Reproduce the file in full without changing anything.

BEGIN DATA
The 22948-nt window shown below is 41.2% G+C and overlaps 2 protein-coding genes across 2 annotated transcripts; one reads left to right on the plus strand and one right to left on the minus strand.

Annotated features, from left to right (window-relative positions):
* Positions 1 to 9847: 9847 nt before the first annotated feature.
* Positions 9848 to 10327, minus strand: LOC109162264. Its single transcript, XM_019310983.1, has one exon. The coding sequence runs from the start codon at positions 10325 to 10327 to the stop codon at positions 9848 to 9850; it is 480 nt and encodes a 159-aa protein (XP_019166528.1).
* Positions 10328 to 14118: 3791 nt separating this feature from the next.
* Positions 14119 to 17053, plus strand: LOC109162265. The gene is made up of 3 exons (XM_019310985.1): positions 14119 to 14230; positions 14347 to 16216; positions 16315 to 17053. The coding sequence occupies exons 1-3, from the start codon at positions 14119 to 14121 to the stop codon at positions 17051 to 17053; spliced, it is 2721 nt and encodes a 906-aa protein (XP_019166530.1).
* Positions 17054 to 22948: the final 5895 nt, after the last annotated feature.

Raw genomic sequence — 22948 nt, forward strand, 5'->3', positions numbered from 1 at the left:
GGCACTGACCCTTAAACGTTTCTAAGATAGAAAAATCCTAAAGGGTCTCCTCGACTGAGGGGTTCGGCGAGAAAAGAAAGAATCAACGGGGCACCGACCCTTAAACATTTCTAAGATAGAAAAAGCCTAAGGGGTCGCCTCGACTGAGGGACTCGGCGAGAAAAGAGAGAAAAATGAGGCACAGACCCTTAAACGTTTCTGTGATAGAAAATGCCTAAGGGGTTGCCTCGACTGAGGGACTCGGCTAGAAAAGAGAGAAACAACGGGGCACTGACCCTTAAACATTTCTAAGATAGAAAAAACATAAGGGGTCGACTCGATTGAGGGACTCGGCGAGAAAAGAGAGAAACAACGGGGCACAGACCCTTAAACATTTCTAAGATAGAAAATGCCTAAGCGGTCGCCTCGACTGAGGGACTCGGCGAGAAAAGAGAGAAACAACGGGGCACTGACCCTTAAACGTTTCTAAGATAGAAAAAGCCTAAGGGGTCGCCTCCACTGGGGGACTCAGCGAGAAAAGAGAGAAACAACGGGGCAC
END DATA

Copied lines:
The 22948-nt window shown below is 41.2% G+C and overlaps 2 protein-coding genes across 2 annotated transcripts; one reads left to right on the plus strand and one right to left on the minus strand.

Annotated features, from left to right (window-relative positions):
* Positions 1 to 9847: 9847 nt before the first annotated feature.
* Positions 9848 to 10327, minus strand: LOC109162264. Its single transcript, XM_019310983.1, has one exon. The coding sequence runs from the start codon at positions 10325 to 10327 to the stop codon at positions 9848 to 9850; it is 480 nt and encodes a 159-aa protein (XP_019166528.1).
* Positions 10328 to 14118: 3791 nt separating this feature from the next.
* Positions 14119 to 17053, plus strand: LOC109162265. The gene is made up of 3 exons (XM_019310985.1): positions 14119 to 14230; positions 14347 to 16216; positions 16315 to 17053. The coding sequence occupies exons 1-3, from the start codon at positions 14119 to 14121 to the stop codon at positions 17051 to 17053; spliced, it is 2721 nt and encodes a 906-aa protein (XP_019166530.1).
* Positions 17054 to 22948: the final 5895 nt, after the last annotated feature.

Raw genomic sequence — 22948 nt, forward strand, 5'->3', positions numbered from 1 at the left:
GGCACTGACCCTTAAACGTTTCTAAGATAGAAAAATCCTAAAGGGTCTCCTCGACTGAGGGGTTCGGCGAGAAAAGAAAGAATCAACGGGGCACCGACCCTTAAACATTTCTAAGATAGAAAAAGCCTAAGGGGTCGCCTCGACTGAGGGACTCGGCGAGAAAAGAGAGAAAAATGAGGCACAGACCCTTAAACGTTTCTGTGATAGAAAATGCCTAAGGGGTTGCCTCGACTGAGGGACTCGGCTAGAAAAGAGAGAAACAACGGGGCACTGACCCTTAAACATTTCTAAGATAGAAAAAACATAAGGGGTCGACTCGATTGAGGGACTCGGCGAGAAAAGAGAGAAACAACGGGGCACAGACCCTTAAACATTTCTAAGATAGAAAATGCCTAAGCGGTCGCCTCGACTGAGGGACTCGGCGAGAAAAGAGAGAAACAACGGGGCACTGACCCTTAAACGTTTCTAAGATAGAAAAAGCCTAAGGGGTCGCCTCCACTGGGGGACTCAGCGAGAAAAGAGAGAAACAACGGGGCAC